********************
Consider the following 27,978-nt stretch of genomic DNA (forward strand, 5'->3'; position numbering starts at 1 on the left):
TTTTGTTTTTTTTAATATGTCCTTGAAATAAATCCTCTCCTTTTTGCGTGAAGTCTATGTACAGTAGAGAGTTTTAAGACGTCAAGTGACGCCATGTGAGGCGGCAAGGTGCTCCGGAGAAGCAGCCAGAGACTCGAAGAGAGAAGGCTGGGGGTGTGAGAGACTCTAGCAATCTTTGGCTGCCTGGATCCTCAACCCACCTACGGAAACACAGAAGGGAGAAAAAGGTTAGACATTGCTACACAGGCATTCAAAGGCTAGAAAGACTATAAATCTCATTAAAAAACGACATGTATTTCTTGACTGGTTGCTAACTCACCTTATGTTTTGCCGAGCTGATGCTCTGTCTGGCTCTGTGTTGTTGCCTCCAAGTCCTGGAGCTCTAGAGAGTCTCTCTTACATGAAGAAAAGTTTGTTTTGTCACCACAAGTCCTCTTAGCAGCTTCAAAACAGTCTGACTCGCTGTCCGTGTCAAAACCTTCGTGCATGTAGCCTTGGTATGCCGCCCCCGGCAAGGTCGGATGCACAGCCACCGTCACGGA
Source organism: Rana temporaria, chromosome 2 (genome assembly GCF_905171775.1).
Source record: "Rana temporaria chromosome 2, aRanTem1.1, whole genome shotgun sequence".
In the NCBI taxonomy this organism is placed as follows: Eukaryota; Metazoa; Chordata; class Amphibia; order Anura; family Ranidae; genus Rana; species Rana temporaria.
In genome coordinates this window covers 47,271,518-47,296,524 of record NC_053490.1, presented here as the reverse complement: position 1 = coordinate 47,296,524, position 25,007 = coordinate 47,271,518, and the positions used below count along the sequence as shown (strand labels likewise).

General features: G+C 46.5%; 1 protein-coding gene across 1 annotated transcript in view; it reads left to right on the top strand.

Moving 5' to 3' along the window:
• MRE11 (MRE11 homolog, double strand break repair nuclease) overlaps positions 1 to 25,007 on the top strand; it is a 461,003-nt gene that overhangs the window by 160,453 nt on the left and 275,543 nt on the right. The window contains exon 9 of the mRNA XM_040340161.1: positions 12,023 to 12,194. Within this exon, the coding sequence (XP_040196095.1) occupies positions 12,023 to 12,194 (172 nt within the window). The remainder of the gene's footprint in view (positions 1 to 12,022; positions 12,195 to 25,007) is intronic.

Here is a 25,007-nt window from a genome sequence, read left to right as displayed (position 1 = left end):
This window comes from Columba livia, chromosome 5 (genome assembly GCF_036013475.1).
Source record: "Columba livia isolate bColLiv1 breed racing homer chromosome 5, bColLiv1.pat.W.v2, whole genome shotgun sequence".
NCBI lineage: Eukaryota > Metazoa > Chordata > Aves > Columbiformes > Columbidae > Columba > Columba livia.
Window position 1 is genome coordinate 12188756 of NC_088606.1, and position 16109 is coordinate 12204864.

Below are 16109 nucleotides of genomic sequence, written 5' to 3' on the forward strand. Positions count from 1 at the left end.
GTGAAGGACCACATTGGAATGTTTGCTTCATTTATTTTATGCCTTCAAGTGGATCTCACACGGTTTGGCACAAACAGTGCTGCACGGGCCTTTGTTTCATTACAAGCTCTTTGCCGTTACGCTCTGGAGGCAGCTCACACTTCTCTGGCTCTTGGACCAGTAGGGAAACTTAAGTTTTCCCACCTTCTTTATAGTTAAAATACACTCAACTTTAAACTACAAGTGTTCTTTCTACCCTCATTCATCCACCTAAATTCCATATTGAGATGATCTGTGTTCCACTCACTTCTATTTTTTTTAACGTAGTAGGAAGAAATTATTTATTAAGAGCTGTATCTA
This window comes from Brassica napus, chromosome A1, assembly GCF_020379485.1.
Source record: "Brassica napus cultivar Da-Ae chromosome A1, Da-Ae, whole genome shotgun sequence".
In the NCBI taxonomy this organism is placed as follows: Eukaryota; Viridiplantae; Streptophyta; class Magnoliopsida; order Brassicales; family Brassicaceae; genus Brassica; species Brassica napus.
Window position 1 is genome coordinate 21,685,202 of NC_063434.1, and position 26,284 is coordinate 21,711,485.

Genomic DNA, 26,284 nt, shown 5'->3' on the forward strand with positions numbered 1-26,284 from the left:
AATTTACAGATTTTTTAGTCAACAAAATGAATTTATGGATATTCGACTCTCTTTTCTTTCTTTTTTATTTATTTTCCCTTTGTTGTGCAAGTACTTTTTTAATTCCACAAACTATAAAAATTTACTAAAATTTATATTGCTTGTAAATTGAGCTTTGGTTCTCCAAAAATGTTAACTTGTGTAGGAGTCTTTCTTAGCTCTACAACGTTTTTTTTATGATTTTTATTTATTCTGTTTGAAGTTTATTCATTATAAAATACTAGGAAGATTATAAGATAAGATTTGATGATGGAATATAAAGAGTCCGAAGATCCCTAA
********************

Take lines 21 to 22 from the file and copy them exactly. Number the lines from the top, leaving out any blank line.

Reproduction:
Genomic DNA, 26,284 nt, shown 5'->3' on the forward strand with positions numbered 1-26,284 from the left:
AATTTACAGATTTTTTAGTCAACAAAATGAATTTATGGATATTCGACTCTCTTTTCTTTCTTTTTTATTTATTTTCCCTTTGTTGTGCAAGTACTTTTTTAATTCCACAAACTATAAAAATTTACTAAAATTTATATTGCTTGTAAATTGAGCTTTGGTTCTCCAAAAATGTTAACTTGTGTAGGAGTCTTTCTTAGCTCTACAACGTTTTTTTTATGATTTTTATTTATTCTGTTTGAAGTTTATTCATTATAAAATACTAGGAAGATTATAAGATAAGATTTGATGATGGAATATAAAGAGTCCGAAGATCCCTAA